Methamphetamine (more commonly known as crystal meth or simply “meth,” but also referred to by such street names as ice, crank, or speed) is a highly-addictive stimulant that is classified as a Schedule II controlled substance under the Florida Comprehensive Drug Abuse Prevention and Control Act. The popularity of meth dramatically increased in communities all over the nation as more people learned how common, inexpensive over-the-counter (OTC) ingredients could be used to manufacture (or “cook”) methamphetamine.
Law enforcement agencies in Florida have placed a greater emphasis on rooting out so-called “meth labs”—places, sometimes transportable, where methamphetamine is manufactured. Even simple meth possession crimes are felony offenses in Florida, and alleged offenders can face a multitude of serious immediate and long-term consequences.
Lawyer for Methamphetamine Arrests in Fort Lauderdale, FL
Were you arrested or do you think that you might be under investigation for any kind of alleged crime relating to crystal meth in South Florida? No matter how confident you are in your innocence, do not say anything to authorities without legal counsel. Contact Meltzer & Bell as soon as possible.
Fort Lauderdale criminal defense attorneys Lawrence Meltzer and Steven Bell represent clients charged with all kinds of drug crimes in communities throughout Broward County, including Coral Springs, Miramar, Pembroke Pines, Plantation, Hollywood, Pompano Beach, Davie, Fort Lauderdale, and many others. You can have our lawyers review your case and answer all of your legal questions as soon as you call (754) 755-8554 to take advantage of a free, confidential consultation.
Overview of Methamphetamine Crimes in Broward County
- When does possession become trafficking with methamphetamine?
- Which types of chemicals relating to meth production can result in criminal charges?
- Where can I find more information about methamphetamine in Broward County?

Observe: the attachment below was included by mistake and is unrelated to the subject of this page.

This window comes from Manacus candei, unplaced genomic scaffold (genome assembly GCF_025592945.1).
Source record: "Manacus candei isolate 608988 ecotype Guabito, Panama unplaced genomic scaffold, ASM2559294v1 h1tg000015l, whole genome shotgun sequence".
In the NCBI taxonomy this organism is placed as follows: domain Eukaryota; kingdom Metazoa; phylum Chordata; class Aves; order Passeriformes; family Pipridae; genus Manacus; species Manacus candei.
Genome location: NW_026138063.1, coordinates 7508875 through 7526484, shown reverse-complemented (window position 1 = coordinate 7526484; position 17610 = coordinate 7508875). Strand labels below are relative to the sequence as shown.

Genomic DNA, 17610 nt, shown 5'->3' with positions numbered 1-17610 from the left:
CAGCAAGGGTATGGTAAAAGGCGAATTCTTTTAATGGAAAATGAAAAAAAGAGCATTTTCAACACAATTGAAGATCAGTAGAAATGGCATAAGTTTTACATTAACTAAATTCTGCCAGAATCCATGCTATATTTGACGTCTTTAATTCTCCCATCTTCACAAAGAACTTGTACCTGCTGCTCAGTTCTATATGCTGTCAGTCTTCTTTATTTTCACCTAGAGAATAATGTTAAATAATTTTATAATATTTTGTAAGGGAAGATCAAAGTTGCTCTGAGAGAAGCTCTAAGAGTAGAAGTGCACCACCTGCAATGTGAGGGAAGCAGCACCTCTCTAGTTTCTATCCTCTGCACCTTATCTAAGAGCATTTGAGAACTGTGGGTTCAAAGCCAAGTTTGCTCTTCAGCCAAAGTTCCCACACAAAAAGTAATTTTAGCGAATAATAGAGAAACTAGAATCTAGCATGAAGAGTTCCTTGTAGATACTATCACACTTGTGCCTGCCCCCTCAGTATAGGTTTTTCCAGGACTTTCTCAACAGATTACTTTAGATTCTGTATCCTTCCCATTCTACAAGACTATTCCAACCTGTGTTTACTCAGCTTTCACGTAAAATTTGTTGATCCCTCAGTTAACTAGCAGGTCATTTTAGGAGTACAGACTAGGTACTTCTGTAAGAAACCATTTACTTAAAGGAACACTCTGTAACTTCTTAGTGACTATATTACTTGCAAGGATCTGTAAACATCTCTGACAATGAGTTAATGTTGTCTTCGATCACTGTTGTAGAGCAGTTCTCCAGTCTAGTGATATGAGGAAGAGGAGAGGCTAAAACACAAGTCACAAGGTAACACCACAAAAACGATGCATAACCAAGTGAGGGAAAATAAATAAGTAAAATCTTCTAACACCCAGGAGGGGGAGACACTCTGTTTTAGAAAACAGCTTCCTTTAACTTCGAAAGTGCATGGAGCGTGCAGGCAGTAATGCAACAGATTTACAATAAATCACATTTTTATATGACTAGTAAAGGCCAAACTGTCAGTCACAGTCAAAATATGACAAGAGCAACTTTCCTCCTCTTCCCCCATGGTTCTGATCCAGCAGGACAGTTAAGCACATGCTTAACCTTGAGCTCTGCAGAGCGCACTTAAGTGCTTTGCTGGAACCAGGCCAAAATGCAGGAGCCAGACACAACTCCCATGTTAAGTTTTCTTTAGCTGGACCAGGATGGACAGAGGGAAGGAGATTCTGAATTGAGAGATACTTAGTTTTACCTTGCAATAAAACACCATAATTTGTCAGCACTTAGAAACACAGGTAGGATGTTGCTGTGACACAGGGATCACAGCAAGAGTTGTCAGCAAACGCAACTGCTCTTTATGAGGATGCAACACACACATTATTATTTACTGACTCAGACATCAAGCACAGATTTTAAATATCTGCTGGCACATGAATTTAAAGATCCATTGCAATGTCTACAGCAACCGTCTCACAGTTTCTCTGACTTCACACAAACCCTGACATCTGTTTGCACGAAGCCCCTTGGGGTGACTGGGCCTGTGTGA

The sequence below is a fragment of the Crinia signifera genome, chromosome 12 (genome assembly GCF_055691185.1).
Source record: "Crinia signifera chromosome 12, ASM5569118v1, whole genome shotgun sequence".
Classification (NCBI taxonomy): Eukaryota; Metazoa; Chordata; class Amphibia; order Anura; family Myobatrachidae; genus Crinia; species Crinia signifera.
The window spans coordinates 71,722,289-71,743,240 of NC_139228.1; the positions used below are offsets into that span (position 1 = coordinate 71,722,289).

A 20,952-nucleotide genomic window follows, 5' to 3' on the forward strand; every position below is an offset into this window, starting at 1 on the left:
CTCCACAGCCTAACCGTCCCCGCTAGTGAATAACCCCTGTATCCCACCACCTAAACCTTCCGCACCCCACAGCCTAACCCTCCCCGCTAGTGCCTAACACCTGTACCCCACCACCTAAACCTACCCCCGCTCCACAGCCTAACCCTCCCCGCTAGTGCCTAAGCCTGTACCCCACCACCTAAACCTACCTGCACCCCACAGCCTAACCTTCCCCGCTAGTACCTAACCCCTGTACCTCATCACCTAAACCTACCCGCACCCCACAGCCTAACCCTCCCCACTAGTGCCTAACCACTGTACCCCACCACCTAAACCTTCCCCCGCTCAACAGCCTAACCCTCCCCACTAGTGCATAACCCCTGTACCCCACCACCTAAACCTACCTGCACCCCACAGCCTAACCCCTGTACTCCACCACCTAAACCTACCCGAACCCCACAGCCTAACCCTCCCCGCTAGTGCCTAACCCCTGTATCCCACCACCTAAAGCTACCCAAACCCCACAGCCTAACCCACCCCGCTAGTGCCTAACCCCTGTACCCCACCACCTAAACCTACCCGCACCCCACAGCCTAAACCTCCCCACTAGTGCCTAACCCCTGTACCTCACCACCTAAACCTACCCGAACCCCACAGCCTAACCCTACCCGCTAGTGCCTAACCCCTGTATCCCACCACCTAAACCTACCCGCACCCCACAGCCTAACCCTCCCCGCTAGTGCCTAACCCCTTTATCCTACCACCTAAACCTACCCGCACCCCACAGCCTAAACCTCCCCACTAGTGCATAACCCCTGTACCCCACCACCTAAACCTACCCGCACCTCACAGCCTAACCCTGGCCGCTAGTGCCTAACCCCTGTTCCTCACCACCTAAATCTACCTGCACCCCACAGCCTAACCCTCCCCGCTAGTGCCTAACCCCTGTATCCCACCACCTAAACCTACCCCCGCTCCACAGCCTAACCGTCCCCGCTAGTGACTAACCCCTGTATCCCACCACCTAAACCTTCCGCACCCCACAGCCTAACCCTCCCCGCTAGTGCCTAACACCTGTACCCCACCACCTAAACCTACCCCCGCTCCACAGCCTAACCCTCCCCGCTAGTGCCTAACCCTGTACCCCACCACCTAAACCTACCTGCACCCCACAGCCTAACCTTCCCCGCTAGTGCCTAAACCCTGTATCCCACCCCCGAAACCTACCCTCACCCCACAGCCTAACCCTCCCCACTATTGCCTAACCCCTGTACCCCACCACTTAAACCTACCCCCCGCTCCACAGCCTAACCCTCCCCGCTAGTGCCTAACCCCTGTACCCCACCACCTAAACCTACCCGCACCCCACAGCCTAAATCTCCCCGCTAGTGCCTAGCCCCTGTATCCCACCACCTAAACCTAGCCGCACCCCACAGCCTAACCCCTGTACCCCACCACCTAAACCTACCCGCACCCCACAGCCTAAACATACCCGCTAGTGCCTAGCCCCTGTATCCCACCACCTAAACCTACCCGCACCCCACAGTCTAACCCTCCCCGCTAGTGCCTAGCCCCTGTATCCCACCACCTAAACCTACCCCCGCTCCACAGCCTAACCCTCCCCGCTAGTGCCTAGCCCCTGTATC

Florida Statute § 893.13(6)(a) makes it a third-degree felony for an alleged offender to be in actual or constructive possession of methamphetamine. A conviction is punishable by up to five years in prison, a fine of up to $5,000, and/or a one-year suspension of the alleged offender’s driver’s license.
Under Florida Statute § 893.13(1)(a), it is a second-degree felony for an alleged offender to sell, manufacture, deliver, or possess with intent to sell, manufacture, or deliver less than 14 grams of methamphetamine. Convictions are punishable by up to 10 years in prison, fines of up to $10,000, and/or one-year suspensions of the driver’s licenses of alleged offenders.
If an alleged offender possesses 14 grams or more of methamphetamine—regardless of the nature of the underlying offense—he or she will be charged with trafficking in methamphetamine. Florida Statute § 893.135(f) establishes that trafficking in methamphetamine is a first-degree felony punishable as follows, depending on the amount of crystal meth the individual allegedly possessed:
- 14 grams or more, but less than 28 grams — Mandatory minimum of three years up to 30 years in prison and/or a fine of up to $50,000;
- 28 grams or more, but less than 200 grams — Mandatory minimum of seven years up to 30 years in prison and/or a fine of up to $100,000; or
- 200 grams or more — Mandatory minimum of 15 years in prison and/or a fine of up to $250,000.
When an alleged offender knowingly manufactures or brings into Florida 400 grams or more of methamphetamine or of any mixture containing amphetamine or methamphetamine, or phenylacetone, phenylacetic acid, pseudoephedrine, or ephedrine in conjunction with other chemicals and equipment used in the manufacture of amphetamine or methamphetamine, and knows that the probable result of such manufacture or importation would be the death of any person, the offense is a capital felony punishable by up to life in prison or possibly the death penalty and/or a fine of up to $250,000.